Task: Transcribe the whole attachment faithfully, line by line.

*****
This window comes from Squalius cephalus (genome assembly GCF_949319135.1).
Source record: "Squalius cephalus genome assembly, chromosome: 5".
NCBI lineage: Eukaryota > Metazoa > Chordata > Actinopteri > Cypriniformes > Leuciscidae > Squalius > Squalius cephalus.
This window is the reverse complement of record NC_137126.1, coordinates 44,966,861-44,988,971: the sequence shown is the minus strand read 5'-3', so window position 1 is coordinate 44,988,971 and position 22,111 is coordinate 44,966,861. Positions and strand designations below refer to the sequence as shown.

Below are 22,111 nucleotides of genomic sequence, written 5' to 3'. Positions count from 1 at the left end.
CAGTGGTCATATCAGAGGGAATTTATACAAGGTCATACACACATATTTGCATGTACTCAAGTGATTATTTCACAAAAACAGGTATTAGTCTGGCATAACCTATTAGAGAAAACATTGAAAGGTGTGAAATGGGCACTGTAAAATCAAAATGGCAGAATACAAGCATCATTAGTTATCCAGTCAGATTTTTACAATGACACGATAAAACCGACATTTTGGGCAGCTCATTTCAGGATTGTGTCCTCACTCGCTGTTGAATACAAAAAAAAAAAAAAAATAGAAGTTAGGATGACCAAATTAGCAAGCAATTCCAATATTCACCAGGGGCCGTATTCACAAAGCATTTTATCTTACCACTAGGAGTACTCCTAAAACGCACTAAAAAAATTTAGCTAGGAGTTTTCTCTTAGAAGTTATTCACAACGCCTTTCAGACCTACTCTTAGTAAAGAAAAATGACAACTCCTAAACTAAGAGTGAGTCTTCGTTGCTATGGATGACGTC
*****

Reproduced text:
This window comes from Squalius cephalus (genome assembly GCF_949319135.1).
Source record: "Squalius cephalus genome assembly, chromosome: 5".
NCBI lineage: Eukaryota > Metazoa > Chordata > Actinopteri > Cypriniformes > Leuciscidae > Squalius > Squalius cephalus.
This window is the reverse complement of record NC_137126.1, coordinates 44,966,861-44,988,971: the sequence shown is the minus strand read 5'-3', so window position 1 is coordinate 44,988,971 and position 22,111 is coordinate 44,966,861. Positions and strand designations below refer to the sequence as shown.

Below are 22,111 nucleotides of genomic sequence, written 5' to 3'. Positions count from 1 at the left end.
CAGTGGTCATATCAGAGGGAATTTATACAAGGTCATACACACATATTTGCATGTACTCAAGTGATTATTTCACAAAAACAGGTATTAGTCTGGCATAACCTATTAGAGAAAACATTGAAAGGTGTGAAATGGGCACTGTAAAATCAAAATGGCAGAATACAAGCATCATTAGTTATCCAGTCAGATTTTTACAATGACACGATAAAACCGACATTTTGGGCAGCTCATTTCAGGATTGTGTCCTCACTCGCTGTTGAATACAAAAAAAAAAAAAAAATAGAAGTTAGGATGACCAAATTAGCAAGCAATTCCAATATTCACCAGGGGCCGTATTCACAAAGCATTTTATCTTACCACTAGGAGTACTCCTAAAACGCACTAAAAAAATTTAGCTAGGAGTTTTCTCTTAGAAGTTATTCACAACGCCTTTCAGACCTACTCTTAGTAAAGAAAAATGACAACTCCTAAACTAAGAGTGAGTCTTCGTTGCTATGGATGACGTC